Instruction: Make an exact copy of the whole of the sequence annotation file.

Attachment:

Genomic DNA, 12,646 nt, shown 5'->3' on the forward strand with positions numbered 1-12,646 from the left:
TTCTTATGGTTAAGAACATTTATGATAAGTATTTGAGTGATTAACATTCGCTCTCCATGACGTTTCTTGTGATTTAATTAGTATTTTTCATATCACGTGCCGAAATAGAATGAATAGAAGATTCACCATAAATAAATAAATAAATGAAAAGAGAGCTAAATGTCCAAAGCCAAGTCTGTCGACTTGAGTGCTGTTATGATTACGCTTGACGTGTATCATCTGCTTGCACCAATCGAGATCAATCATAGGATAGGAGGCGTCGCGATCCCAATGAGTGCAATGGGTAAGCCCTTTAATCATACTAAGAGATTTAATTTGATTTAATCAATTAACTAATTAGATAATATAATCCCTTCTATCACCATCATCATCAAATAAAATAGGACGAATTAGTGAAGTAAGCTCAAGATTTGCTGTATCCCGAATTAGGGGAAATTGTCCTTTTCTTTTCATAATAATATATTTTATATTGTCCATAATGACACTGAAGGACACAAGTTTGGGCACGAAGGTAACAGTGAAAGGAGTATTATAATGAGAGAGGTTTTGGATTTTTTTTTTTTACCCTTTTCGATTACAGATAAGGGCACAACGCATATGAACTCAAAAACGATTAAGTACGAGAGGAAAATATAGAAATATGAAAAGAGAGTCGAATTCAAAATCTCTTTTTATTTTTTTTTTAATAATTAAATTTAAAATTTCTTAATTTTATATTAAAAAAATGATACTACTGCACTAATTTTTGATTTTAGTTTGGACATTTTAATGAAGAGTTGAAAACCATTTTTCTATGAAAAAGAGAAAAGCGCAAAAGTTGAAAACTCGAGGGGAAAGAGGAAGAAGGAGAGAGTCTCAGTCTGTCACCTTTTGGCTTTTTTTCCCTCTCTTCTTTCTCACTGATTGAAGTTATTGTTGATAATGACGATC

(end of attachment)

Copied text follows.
Genomic DNA, 12,646 nt, shown 5'->3' on the forward strand with positions numbered 1-12,646 from the left:
TTCTTATGGTTAAGAACATTTATGATAAGTATTTGAGTGATTAACATTCGCTCTCCATGACGTTTCTTGTGATTTAATTAGTATTTTTCATATCACGTGCCGAAATAGAATGAATAGAAGATTCACCATAAATAAATAAATAAATGAAAAGAGAGCTAAATGTCCAAAGCCAAGTCTGTCGACTTGAGTGCTGTTATGATTACGCTTGACGTGTATCATCTGCTTGCACCAATCGAGATCAATCATAGGATAGGAGGCGTCGCGATCCCAATGAGTGCAATGGGTAAGCCCTTTAATCATACTAAGAGATTTAATTTGATTTAATCAATTAACTAATTAGATAATATAATCCCTTCTATCACCATCATCATCAAATAAAATAGGACGAATTAGTGAAGTAAGCTCAAGATTTGCTGTATCCCGAATTAGGGGAAATTGTCCTTTTCTTTTCATAATAATATATTTTATATTGTCCATAATGACACTGAAGGACACAAGTTTGGGCACGAAGGTAACAGTGAAAGGAGTATTATAATGAGAGAGGTTTTGGATTTTTTTTTTTTACCCTTTTCGATTACAGATAAGGGCACAACGCATATGAACTCAAAAACGATTAAGTACGAGAGGAAAATATAGAAATATGAAAAGAGAGTCGAATTCAAAATCTCTTTTTATTTTTTTTTTAATAATTAAATTTAAAATTTCTTAATTTTATATTAAAAAAATGATACTACTGCACTAATTTTTGATTTTAGTTTGGACATTTTAATGAAGAGTTGAAAACCATTTTTCTATGAAAAAGAGAAAAGCGCAAAAGTTGAAAACTCGAGGGGAAAGAGGAAGAAGGAGAGAGTCTCAGTCTGTCACCTTTTGGCTTTTTTTCCCTCTCTTCTTTCTCACTGATTGAAGTTATTGTTGATAATGACGATC